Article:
Similarly, scientists and engineers: they are builders. They can build value, for any industry and a solution to any problem limited only by their creativity. We will never have an excess supply of computer science students, because if they can’t get employed they can simply leverage their skills to entrepreneurship and employ themselves!

Accounting is the language of the business world and it’s why I decided on that path; but I’ve now come to appreciate computer science as the language of the information society. Those who smartly go in that direction, will be the leaders of our future.

future retro

We need more people in startups. But startups are not for everyone
If our smart people need to get out of the big corporations as a postulate, where should they go? They should be working in startups. And instead of being service providers at big banks, they should be product builders at disruptive companies.

But not everyone. I’ve observed multiple times personalities that are more detail-orientated and prefer structure tend to get more easily frustrated in the organised chaos that is a startup. They focus on execution, whereas a startup is more experimental and adaptive — and so clash with people who are the latter. While differences in personalities is a given thing in any work environment, the issue with these clashes is that you need people who can hold their head and not blow up. Conflict is fine, as long as it’s managed — and I’ve found more structure-orientated people tend to freak out more and then affect the work of their colleagues (which is the real issue, not the fact they need a more structured work environment).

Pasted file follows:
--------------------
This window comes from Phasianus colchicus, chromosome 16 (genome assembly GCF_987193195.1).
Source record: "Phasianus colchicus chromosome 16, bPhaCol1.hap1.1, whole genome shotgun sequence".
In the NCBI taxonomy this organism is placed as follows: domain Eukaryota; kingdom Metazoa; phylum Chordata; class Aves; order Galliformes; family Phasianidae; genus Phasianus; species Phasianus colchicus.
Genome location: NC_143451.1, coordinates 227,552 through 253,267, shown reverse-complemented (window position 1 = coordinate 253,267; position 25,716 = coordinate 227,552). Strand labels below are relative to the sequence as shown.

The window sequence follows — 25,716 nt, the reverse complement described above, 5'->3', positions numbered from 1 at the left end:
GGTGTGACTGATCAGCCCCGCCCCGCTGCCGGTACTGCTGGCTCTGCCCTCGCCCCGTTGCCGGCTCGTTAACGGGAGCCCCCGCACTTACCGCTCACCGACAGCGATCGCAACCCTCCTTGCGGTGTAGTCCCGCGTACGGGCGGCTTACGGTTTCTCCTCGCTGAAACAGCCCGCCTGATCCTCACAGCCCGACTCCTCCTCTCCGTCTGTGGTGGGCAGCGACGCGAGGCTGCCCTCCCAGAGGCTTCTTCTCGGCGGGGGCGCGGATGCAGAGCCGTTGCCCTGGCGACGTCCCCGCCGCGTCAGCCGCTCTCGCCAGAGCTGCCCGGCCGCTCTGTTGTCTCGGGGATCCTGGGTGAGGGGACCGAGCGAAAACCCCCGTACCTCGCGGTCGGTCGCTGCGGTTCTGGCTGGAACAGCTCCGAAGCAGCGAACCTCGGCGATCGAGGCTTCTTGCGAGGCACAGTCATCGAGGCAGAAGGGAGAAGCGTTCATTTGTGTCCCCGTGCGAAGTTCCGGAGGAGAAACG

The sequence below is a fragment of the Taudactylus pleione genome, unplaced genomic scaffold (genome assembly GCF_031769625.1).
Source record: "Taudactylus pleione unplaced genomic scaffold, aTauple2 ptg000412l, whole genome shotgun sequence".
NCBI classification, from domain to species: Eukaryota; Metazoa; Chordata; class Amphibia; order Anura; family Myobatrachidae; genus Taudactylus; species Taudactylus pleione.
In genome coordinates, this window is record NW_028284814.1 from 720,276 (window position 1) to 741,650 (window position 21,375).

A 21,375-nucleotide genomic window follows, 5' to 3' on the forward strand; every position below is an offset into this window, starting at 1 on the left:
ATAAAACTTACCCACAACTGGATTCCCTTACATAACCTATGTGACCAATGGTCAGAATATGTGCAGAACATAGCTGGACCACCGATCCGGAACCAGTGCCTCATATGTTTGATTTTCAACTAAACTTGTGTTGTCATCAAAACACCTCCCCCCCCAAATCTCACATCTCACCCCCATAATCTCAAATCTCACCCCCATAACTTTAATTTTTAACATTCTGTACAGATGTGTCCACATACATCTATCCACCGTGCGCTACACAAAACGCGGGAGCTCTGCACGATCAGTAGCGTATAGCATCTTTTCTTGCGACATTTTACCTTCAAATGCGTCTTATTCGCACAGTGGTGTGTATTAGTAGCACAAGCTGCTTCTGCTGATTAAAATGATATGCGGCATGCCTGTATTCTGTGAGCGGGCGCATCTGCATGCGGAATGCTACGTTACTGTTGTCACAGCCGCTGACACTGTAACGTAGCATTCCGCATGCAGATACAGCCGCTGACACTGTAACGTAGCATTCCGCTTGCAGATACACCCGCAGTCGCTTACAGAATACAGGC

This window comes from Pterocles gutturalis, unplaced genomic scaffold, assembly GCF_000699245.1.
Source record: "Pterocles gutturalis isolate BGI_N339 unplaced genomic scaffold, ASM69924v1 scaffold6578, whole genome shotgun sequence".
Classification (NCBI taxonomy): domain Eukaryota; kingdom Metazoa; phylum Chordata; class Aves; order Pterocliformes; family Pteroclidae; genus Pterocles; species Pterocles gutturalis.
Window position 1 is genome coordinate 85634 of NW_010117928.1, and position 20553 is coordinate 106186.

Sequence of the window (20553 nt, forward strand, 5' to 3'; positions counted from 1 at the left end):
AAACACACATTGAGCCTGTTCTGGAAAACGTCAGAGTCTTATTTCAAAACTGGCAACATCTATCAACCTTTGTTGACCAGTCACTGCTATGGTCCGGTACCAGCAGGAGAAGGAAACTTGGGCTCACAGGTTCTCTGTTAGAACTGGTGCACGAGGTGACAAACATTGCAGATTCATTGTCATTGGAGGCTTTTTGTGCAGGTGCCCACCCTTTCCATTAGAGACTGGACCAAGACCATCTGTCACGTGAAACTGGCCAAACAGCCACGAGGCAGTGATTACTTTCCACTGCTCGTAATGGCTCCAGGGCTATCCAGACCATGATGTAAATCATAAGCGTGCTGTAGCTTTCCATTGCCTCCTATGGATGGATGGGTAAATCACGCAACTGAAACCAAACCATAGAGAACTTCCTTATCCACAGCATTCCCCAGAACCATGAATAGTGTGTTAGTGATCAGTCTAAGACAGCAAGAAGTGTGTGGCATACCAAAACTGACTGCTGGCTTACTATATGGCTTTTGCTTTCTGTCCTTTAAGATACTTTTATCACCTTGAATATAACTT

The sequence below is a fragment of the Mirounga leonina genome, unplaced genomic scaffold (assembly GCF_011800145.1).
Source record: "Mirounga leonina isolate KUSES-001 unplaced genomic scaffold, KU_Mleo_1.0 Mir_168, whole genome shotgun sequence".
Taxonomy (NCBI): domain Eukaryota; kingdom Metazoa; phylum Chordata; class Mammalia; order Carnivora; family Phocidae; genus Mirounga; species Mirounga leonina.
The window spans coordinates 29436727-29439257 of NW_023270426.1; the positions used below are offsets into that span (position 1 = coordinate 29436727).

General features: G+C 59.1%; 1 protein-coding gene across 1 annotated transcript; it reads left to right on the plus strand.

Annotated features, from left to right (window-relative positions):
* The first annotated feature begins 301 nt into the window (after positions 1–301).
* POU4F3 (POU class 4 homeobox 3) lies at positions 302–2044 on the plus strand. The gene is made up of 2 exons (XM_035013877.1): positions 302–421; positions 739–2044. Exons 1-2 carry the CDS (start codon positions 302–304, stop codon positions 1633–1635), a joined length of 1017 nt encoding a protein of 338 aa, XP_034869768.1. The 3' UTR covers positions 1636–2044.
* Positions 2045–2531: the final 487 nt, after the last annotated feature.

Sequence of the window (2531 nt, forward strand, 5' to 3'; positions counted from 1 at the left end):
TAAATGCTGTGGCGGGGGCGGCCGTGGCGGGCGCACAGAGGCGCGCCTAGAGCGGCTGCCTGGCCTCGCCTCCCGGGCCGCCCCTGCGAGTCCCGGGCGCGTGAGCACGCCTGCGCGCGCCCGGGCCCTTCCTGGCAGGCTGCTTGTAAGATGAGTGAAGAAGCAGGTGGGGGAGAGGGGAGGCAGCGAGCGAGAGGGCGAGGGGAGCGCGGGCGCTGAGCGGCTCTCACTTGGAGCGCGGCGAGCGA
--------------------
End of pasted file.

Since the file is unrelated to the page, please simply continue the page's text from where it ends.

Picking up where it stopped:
But with that, is the only disclaimer I’m willing to give to Everest Syndrome. If there was one thing I could change in the world, it would be that. Because ahead of poverty, hunger, and war — it is smart people working on challenging problems that can help change the world. The Internet’s development and people understanding computer science creates the opportunity for not just new startups, but every day innovations that can automate processes (like research), connect people (like disaster relief) and maximise the opportunity for economic and political freedom for humanity.

Not everyone has the intelligence, passion and will to be a science researcher uncovering new medicines, one of the nobler career choices in my eyes. However, computer science is fast becoming the new literacy in business. Put more simply, if you don’t know how to put a website up on your own, then stop feeling pity for the third word’s first order impoverishment and reflect on the rich world’s higher-order impoverishment reflected in your inability. A symptom of a bigger impoverishment of the mind, that is a disillusion of what truly is valuable to drive our society forward.

Skies 1